Spiced Quince & Candied Ginger Chutney
Rumour has it, that it was a quince, not an apple, that Eve was tempted to pluck from its branch that fated day in the Garden of Eden… but personally, I have my doubts. For starters, I’d have assumed (or, in the very least, hoped) that particular place free of the frozen mornings and frosted grass that mark the arrival of quince season! Either way though, one bite would have been more than enough – the tannic taste of the raw fruit makes it completely inedible, and the tough skin is a veritable devil to peel…
Cooked, on the other hand, slowly poached in spices, or baked in a low oven covered in honey, quince becomes something else altogether – changing colour to russet red, and becoming fudge-soft in texture. Add cream or ice-cream for an easy dessert, or maybe try a Quince & Pear Crumble if you’re feel a little more energetic.
Quince paste in the form of membrillo, usually served with Spanish Manchego cheese, is a tapas bar mainstay, but this recipe takes things in more of a chutney direction with a subtle vinegar twang and warm spices. Extensive taste-testing recently concluded that it works really well with a runny chèvre, though feel free to put it through its paces by testing on other cheeses as well! Comte, Gruyere, Stilton and vintage cheddar were all runners up...
(Makes one small jar)
- 500g (approx. 1 large, or 2 small) quinces
- ½ cup white vinegar
- ⅓ soft brown sugar
- ¼ cup of candied ginger – finely diced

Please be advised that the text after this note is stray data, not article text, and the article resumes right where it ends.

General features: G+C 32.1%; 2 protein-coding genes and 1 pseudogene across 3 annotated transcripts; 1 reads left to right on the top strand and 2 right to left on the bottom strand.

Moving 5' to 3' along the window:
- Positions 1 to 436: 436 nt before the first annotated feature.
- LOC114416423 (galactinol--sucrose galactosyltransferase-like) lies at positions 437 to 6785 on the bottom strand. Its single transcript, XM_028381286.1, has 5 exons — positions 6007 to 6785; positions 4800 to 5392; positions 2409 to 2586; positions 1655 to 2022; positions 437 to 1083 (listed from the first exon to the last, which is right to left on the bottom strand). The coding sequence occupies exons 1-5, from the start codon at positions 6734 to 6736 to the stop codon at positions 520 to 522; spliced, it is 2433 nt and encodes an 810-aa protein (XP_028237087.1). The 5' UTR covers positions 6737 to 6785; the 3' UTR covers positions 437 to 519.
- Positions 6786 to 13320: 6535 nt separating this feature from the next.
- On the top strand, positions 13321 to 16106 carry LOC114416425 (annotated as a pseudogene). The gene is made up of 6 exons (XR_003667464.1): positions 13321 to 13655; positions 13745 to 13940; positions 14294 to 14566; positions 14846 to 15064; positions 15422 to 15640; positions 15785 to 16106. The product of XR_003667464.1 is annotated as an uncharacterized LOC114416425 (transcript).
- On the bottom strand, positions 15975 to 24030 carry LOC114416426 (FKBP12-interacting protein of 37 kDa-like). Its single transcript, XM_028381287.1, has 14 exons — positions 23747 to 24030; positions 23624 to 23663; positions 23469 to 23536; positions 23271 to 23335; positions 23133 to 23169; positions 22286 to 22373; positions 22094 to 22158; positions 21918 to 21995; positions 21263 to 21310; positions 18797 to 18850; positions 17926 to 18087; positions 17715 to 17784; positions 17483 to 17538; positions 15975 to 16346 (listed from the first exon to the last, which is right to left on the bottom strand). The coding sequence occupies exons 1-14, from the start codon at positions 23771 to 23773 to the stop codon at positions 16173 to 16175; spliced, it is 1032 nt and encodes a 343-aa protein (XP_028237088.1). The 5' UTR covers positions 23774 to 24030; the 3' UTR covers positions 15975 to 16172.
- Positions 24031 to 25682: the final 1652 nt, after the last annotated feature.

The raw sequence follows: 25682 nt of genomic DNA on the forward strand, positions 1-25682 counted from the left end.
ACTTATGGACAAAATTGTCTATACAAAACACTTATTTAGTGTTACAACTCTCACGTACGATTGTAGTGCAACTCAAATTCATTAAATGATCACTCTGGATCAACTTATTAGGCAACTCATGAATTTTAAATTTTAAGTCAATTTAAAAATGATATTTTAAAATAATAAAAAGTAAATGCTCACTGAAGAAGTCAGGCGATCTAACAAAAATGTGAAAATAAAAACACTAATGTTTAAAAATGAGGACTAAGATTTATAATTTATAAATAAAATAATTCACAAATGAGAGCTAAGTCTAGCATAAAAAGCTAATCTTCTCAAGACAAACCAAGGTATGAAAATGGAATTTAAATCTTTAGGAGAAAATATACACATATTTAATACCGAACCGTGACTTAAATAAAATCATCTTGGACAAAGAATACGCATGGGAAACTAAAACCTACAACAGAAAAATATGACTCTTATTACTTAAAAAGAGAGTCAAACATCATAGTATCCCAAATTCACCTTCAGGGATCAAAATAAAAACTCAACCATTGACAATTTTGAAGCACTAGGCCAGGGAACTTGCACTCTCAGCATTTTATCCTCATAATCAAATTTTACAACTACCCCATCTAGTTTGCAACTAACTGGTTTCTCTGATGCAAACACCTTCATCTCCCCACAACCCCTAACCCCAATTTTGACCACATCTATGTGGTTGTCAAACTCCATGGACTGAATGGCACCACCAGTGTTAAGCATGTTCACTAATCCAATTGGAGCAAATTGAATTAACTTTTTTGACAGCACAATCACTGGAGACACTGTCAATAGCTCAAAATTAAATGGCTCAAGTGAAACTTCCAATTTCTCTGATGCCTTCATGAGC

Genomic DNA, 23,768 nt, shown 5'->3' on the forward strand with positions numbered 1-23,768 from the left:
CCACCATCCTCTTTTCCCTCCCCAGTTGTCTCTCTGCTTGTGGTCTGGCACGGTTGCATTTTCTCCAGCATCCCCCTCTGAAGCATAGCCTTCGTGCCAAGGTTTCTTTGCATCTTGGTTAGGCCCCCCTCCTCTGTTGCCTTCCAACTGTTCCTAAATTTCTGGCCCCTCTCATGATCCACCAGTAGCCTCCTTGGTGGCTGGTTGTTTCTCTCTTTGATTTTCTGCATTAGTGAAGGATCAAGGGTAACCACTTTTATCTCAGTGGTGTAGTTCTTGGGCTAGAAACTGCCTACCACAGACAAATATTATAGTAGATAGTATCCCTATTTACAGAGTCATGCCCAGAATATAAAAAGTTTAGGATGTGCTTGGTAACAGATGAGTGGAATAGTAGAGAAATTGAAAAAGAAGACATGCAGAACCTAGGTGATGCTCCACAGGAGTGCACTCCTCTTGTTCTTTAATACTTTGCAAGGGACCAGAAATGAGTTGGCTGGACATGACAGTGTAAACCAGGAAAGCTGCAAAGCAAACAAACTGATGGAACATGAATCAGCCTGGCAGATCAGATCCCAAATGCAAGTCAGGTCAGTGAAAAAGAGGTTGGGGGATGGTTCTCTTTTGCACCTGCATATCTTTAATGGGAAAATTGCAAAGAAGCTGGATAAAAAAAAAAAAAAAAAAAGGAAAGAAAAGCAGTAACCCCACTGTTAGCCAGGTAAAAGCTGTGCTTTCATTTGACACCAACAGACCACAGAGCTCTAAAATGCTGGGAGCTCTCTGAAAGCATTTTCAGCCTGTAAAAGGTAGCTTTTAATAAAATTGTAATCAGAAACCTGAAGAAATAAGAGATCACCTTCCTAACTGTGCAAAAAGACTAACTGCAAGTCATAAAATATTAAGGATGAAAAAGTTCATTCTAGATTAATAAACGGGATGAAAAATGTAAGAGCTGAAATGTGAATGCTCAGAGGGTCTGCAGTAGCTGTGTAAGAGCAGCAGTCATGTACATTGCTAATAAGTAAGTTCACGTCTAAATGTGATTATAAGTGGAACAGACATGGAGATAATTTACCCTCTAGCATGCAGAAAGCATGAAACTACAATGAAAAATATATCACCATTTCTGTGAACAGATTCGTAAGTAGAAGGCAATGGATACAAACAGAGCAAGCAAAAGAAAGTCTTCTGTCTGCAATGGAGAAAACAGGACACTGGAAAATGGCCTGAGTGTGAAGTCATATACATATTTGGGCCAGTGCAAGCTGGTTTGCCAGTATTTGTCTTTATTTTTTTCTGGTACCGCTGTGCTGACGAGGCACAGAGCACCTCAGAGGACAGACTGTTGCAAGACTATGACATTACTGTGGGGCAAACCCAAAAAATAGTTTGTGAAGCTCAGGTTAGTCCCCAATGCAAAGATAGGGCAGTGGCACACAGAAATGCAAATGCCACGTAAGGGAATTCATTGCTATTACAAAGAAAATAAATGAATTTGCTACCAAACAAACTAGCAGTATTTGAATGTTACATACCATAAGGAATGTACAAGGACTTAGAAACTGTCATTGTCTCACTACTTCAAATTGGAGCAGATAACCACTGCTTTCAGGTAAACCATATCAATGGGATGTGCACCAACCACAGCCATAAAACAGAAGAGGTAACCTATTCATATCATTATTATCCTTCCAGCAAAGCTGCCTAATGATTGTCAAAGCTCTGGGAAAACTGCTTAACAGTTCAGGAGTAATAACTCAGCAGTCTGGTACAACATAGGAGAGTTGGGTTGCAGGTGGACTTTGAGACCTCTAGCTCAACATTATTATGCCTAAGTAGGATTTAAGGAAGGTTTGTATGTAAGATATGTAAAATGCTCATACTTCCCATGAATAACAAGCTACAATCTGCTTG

- 1 teaspoon ground cloves
- ½ teaspoon ground cinnamon
- Sea salt & freshly ground black pepper
You’ll also need a glass jar
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Place the vinegar, brown sugar, candied ginger, and spices into a medium saucepan.
Next, cut the quinces into a rough dice of approximately 1cm, avoiding the tough wooden core. No need to peel, just cut them up skin-on, and throw the cubes straight into the saucepan with your other ingredients.
Turn the heat to medium under the saucepan and stir to combine. Once the liquid has reached a steady simmer, reduce the heat a touch, and let the fruit cook down for 30-40 minutes.
As it cooks, the chutney will darken in colour, and take on the familiar reddish hue of a quince paste.
Meanwhile, bring some water to boil in separate saucepan and sterilise your glass jar and lid by boiling gently for 10 minutes. Carefully remove to a clean kitchen towel using metal tongs.
Season the chutney with a little salt and pepper, stir to combine, and then taste to check the seasoning and spice levels. Also check the acidity, adding a little more vinegar if the mix is too sweet, or without sufficient bite.
When ready, spoon the chutney into the sterilised jar and seal. It’s best if left to mature a couple of days before eating. Once opened, store in the fridge, and use within 3 weeks.